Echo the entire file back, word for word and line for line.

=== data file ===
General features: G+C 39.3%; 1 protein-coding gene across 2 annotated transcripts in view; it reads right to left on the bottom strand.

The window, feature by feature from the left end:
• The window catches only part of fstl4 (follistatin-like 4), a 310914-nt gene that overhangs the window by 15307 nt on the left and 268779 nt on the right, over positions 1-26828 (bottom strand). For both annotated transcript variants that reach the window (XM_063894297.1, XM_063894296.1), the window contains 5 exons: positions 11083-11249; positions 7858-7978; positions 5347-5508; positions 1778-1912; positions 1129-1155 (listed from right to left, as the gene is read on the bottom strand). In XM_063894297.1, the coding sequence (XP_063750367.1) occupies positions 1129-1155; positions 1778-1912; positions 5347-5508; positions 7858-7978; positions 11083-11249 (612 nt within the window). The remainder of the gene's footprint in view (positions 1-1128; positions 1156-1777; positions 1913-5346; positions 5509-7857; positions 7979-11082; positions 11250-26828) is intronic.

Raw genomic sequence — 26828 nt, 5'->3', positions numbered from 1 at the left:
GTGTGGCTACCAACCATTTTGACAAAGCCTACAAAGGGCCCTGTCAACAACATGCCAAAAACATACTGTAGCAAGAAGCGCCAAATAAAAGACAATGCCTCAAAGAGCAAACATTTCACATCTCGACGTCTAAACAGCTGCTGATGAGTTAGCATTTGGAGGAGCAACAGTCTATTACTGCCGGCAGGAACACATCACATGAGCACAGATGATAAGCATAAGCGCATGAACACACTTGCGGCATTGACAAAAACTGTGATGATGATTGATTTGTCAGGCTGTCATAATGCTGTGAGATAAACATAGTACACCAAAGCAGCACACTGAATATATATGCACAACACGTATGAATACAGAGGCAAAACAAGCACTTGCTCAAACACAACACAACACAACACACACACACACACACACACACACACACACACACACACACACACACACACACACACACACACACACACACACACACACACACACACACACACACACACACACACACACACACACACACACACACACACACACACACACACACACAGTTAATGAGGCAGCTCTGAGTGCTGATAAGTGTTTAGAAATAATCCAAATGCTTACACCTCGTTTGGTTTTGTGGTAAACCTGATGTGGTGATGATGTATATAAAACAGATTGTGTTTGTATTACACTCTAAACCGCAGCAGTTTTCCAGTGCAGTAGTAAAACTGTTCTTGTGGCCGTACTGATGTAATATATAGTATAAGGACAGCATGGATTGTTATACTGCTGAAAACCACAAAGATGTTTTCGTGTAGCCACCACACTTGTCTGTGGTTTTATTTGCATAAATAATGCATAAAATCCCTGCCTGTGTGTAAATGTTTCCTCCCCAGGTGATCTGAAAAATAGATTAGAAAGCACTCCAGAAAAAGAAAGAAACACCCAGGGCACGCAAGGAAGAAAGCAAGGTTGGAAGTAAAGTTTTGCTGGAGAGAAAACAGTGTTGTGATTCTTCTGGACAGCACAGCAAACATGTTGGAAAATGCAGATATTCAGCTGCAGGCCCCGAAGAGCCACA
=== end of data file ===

General features: G+C 39.3%; 1 protein-coding gene across 2 annotated transcripts in view; it reads right to left on the bottom strand.

The window, feature by feature from the left end:
• The window catches only part of fstl4 (follistatin-like 4), a 310914-nt gene that overhangs the window by 15307 nt on the left and 268779 nt on the right, over positions 1-26828 (bottom strand). For both annotated transcript variants that reach the window (XM_063894297.1, XM_063894296.1), the window contains 5 exons: positions 11083-11249; positions 7858-7978; positions 5347-5508; positions 1778-1912; positions 1129-1155 (listed from right to left, as the gene is read on the bottom strand). In XM_063894297.1, the coding sequence (XP_063750367.1) occupies positions 1129-1155; positions 1778-1912; positions 5347-5508; positions 7858-7978; positions 11083-11249 (612 nt within the window). The remainder of the gene's footprint in view (positions 1-1128; positions 1156-1777; positions 1913-5346; positions 5509-7857; positions 7979-11082; positions 11250-26828) is intronic.

Raw genomic sequence — 26828 nt, 5'->3', positions numbered from 1 at the left:
GTGTGGCTACCAACCATTTTGACAAAGCCTACAAAGGGCCCTGTCAACAACATGCCAAAAACATACTGTAGCAAGAAGCGCCAAATAAAAGACAATGCCTCAAAGAGCAAACATTTCACATCTCGACGTCTAAACAGCTGCTGATGAGTTAGCATTTGGAGGAGCAACAGTCTATTACTGCCGGCAGGAACACATCACATGAGCACAGATGATAAGCATAAGCGCATGAACACACTTGCGGCATTGACAAAAACTGTGATGATGATTGATTTGTCAGGCTGTCATAATGCTGTGAGATAAACATAGTACACCAAAGCAGCACACTGAATATATATGCACAACACGTATGAATACAGAGGCAAAACAAGCACTTGCTCAAACACAACACAACACAACACACACACACACACACACACACACACACACACACACACACACACACACACACACACACACACACACACACACACACACACACACACACACACACACACACACACACACACACACACACACACACACACACACACACACACACACAGTTAATGAGGCAGCTCTGAGTGCTGATAAGTGTTTAGAAATAATCCAAATGCTTACACCTCGTTTGGTTTTGTGGTAAACCTGATGTGGTGATGATGTATATAAAACAGATTGTGTTTGTATTACACTCTAAACCGCAGCAGTTTTCCAGTGCAGTAGTAAAACTGTTCTTGTGGCCGTACTGATGTAATATATAGTATAAGGACAGCATGGATTGTTATACTGCTGAAAACCACAAAGATGTTTTCGTGTAGCCACCACACTTGTCTGTGGTTTTATTTGCATAAATAATGCATAAAATCCCTGCCTGTGTGTAAATGTTTCCTCCCCAGGTGATCTGAAAAATAGATTAGAAAGCACTCCAGAAAAAGAAAGAAACACCCAGGGCACGCAAGGAAGAAAGCAAGGTTGGAAGTAAAGTTTTGCTGGAGAGAAAACAGTGTTGTGATTCTTCTGGACAGCACAGCAAACATGTTGGAAAATGCAGATATTCAGCTGCAGGCCCCGAAGAGCCACA